The latter statement, ironically, is not one anyone is disagreeing with — many within the industry believe that onshore wind and solar PV are within three to five years of reaching grid parity. Only this month we’ve seen UK developer PS Renewables claim that they have reached grid parity on the development of large-scale solar projects.
However, the sticking point is the impact cutting renewables subsidies will have on the short-term growth of the industry. EY believes that “withdrawing support prematurely … arguably risks stalling or killing projects that would otherwise maintain the momentum to get the market” to its critical grid-parity moment.
A mixture of already-announced renewable energy subsidy cuts, mixed messages from those in charge, and rumors surrounding the future of vital renewable energy subsidy schemes like the Renewables Obligation and Feed-in Tariff schemes has severely dampened investor confidence in the UK’s onshore wind and solar industries. In a separate piece of research conducted by EY for Scottish Renewables and published earlier this month, the country’s renewable energy trade body, it was discovered that investors had been put off investing in onshore wind because of recently-announced and rumored cuts to onshore wind subsidies.
According to Scottish Renewables, the recent decisions by the UK Government to end financial subsidies to the UK’s renewable energy industry — including onshore wind development — is “having a significant impact on investor confidence and their ability to lend to onshore wind farm developers.”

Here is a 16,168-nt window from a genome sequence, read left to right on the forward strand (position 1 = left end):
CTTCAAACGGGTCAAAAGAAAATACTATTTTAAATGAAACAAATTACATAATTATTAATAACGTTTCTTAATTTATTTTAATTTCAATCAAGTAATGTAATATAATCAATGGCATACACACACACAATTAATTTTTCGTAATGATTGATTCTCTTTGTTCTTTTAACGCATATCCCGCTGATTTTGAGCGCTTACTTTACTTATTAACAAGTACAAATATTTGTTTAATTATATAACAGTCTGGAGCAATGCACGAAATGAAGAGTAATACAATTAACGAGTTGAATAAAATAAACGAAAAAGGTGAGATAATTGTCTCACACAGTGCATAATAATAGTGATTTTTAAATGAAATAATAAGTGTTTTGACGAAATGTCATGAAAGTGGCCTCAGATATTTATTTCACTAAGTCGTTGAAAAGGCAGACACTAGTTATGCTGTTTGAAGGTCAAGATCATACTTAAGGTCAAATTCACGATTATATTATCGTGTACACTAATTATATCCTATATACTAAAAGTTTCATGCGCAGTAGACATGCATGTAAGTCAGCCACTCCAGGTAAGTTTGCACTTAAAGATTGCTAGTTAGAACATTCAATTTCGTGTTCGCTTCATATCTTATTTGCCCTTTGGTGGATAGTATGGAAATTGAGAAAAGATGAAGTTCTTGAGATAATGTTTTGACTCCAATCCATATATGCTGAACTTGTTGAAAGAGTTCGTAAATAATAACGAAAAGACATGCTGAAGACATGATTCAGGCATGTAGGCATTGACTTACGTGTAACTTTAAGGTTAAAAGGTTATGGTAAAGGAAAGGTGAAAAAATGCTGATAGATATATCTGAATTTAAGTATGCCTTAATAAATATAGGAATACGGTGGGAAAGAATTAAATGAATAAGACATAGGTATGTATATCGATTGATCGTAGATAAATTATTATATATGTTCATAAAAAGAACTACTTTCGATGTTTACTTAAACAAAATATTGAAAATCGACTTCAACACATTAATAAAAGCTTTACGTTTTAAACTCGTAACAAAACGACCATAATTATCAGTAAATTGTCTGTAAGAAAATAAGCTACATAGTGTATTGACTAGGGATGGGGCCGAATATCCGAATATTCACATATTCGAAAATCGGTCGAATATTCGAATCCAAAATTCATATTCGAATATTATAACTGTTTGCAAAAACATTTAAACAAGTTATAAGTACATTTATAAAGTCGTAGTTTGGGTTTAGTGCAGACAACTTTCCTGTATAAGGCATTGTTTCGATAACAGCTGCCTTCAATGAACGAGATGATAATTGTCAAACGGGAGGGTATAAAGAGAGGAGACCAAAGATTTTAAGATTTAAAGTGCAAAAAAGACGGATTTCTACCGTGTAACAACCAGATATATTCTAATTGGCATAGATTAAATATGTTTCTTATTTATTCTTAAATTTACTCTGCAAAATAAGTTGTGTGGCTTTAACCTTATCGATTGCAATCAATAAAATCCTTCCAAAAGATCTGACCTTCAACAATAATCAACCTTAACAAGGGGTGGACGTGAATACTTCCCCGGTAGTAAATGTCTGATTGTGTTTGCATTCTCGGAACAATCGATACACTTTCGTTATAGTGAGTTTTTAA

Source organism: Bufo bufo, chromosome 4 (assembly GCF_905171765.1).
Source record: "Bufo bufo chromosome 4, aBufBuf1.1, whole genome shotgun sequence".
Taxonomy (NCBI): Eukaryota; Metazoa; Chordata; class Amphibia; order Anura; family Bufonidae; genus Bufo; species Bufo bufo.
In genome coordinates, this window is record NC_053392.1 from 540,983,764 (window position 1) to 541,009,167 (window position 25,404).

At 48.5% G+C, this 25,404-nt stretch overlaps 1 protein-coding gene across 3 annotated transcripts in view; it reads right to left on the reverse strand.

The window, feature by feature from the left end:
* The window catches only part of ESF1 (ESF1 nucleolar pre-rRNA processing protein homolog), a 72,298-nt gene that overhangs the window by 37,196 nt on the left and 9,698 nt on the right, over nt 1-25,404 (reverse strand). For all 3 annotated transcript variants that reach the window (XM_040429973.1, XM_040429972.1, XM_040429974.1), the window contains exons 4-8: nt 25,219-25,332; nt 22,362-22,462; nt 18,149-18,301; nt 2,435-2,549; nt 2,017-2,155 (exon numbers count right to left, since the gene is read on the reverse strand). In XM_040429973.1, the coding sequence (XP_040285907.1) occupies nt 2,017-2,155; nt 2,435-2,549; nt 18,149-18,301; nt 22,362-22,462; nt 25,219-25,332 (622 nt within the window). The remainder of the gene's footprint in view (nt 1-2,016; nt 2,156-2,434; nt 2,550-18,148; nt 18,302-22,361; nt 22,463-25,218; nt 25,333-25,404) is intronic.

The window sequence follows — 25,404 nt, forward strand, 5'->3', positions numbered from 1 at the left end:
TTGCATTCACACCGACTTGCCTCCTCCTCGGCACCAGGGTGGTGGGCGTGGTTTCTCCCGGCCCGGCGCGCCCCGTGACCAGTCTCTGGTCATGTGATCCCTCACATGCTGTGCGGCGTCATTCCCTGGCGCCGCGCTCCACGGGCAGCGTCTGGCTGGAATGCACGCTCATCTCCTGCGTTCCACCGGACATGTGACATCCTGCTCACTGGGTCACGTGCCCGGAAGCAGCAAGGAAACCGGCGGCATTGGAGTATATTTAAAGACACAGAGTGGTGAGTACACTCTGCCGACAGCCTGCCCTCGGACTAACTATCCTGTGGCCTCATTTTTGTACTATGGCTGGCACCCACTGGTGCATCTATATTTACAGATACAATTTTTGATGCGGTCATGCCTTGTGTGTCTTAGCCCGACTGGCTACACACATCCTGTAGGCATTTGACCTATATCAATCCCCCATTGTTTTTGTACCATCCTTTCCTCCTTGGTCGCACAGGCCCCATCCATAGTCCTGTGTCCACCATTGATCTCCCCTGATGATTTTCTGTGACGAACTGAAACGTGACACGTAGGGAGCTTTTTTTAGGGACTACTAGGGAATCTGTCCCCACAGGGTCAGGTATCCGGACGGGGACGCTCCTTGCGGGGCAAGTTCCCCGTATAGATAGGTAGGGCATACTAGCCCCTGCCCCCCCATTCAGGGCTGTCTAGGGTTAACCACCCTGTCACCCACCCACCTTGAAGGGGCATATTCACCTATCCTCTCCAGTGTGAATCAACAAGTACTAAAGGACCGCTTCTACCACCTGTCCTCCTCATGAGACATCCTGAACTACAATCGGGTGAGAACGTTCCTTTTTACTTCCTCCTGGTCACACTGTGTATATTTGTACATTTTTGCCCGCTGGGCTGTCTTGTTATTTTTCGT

Is Offshore the Single Silver Lining?
One of the only potential silver linings to come out of EY’s RECAI is the UK’s continued supremacy at the top of the offshore wind industry. According to EY, the UK Government “apparently intends to redirect the money saved by cutting support for onshore wind to less mature technologies such as offshore wind” — an industry that the UK is already dominating, ranking 1st in offshore wind in the RECAI for at least the last two reports. The UK is the world’s largest offshore wind market, with just over half of all globally installed capacity, and many believe that the UK can lead the way in reducing offshore wind costs.
But concern remains over the likelihood of investors hanging around in the UK solely for its offshore wind industry, or whether the existing uncertainty “will generate sufficient developer and investor uncertainty to trigger an exodus from the UK market,” having already prompted Forewind to scrap the 2.3 GW third phase of its huge Dogger Bank offshore wind complex.
EY is right to question the inconsistencies in the current UK system, and ask whether “the UK renewables sector continue to fight policy tinkering by a Government with unclear motivations, or is this an opportunity for it to throw off the shackles of policy dependency and establish itself at the forefront of unsubsidised renewables in Europe?”
In the end, the UK Government looks to be content in minimizing its financial involvement in its renewable energy industry, leaving “throwing off the shackles of policy dependency” as the only legitimate means of going forward.